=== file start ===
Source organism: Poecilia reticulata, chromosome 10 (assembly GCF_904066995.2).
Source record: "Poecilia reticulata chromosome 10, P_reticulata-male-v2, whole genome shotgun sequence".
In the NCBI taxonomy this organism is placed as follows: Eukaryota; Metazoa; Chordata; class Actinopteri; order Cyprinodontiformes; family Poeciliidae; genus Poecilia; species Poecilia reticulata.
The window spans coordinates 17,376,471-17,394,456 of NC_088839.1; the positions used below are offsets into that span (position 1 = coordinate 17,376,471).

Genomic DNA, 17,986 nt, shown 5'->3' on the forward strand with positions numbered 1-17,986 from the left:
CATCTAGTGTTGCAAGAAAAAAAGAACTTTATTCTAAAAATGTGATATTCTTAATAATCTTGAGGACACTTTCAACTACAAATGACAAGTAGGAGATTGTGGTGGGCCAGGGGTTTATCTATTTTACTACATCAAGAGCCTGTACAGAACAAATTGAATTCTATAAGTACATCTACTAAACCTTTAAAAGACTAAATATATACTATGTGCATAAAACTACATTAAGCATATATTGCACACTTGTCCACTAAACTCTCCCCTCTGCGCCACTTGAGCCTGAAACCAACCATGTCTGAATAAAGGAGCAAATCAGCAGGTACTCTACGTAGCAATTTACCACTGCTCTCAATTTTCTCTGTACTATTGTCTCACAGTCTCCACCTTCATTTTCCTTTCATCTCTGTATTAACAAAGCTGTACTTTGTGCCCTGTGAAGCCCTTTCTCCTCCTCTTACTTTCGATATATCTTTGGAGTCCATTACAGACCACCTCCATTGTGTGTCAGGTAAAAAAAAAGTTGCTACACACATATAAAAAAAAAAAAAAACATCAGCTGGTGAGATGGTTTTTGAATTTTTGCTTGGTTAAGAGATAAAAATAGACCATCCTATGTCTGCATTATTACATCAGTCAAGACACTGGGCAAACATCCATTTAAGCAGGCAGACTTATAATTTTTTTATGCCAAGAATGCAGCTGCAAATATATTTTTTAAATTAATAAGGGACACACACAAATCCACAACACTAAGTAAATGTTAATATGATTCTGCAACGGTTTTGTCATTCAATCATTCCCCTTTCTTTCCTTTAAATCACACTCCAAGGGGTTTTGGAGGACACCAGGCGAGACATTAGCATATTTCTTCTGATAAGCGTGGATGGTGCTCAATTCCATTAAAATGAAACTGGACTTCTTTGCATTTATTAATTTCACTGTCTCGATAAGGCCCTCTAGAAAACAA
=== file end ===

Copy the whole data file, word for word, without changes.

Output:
Source organism: Poecilia reticulata, chromosome 10 (assembly GCF_904066995.2).
Source record: "Poecilia reticulata chromosome 10, P_reticulata-male-v2, whole genome shotgun sequence".
In the NCBI taxonomy this organism is placed as follows: Eukaryota; Metazoa; Chordata; class Actinopteri; order Cyprinodontiformes; family Poeciliidae; genus Poecilia; species Poecilia reticulata.
The window spans coordinates 17,376,471-17,394,456 of NC_088839.1; the positions used below are offsets into that span (position 1 = coordinate 17,376,471).

Genomic DNA, 17,986 nt, shown 5'->3' on the forward strand with positions numbered 1-17,986 from the left:
CATCTAGTGTTGCAAGAAAAAAAGAACTTTATTCTAAAAATGTGATATTCTTAATAATCTTGAGGACACTTTCAACTACAAATGACAAGTAGGAGATTGTGGTGGGCCAGGGGTTTATCTATTTTACTACATCAAGAGCCTGTACAGAACAAATTGAATTCTATAAGTACATCTACTAAACCTTTAAAAGACTAAATATATACTATGTGCATAAAACTACATTAAGCATATATTGCACACTTGTCCACTAAACTCTCCCCTCTGCGCCACTTGAGCCTGAAACCAACCATGTCTGAATAAAGGAGCAAATCAGCAGGTACTCTACGTAGCAATTTACCACTGCTCTCAATTTTCTCTGTACTATTGTCTCACAGTCTCCACCTTCATTTTCCTTTCATCTCTGTATTAACAAAGCTGTACTTTGTGCCCTGTGAAGCCCTTTCTCCTCCTCTTACTTTCGATATATCTTTGGAGTCCATTACAGACCACCTCCATTGTGTGTCAGGTAAAAAAAAAGTTGCTACACACATATAAAAAAAAAAAAAAACATCAGCTGGTGAGATGGTTTTTGAATTTTTGCTTGGTTAAGAGATAAAAATAGACCATCCTATGTCTGCATTATTACATCAGTCAAGACACTGGGCAAACATCCATTTAAGCAGGCAGACTTATAATTTTTTTATGCCAAGAATGCAGCTGCAAATATATTTTTTAAATTAATAAGGGACACACACAAATCCACAACACTAAGTAAATGTTAATATGATTCTGCAACGGTTTTGTCATTCAATCATTCCCCTTTCTTTCCTTTAAATCACACTCCAAGGGGTTTTGGAGGACACCAGGCGAGACATTAGCATATTTCTTCTGATAAGCGTGGATGGTGCTCAATTCCATTAAAATGAAACTGGACTTCTTTGCATTTATTAATTTCACTGTCTCGATAAGGCCCTCTAGAAAACAA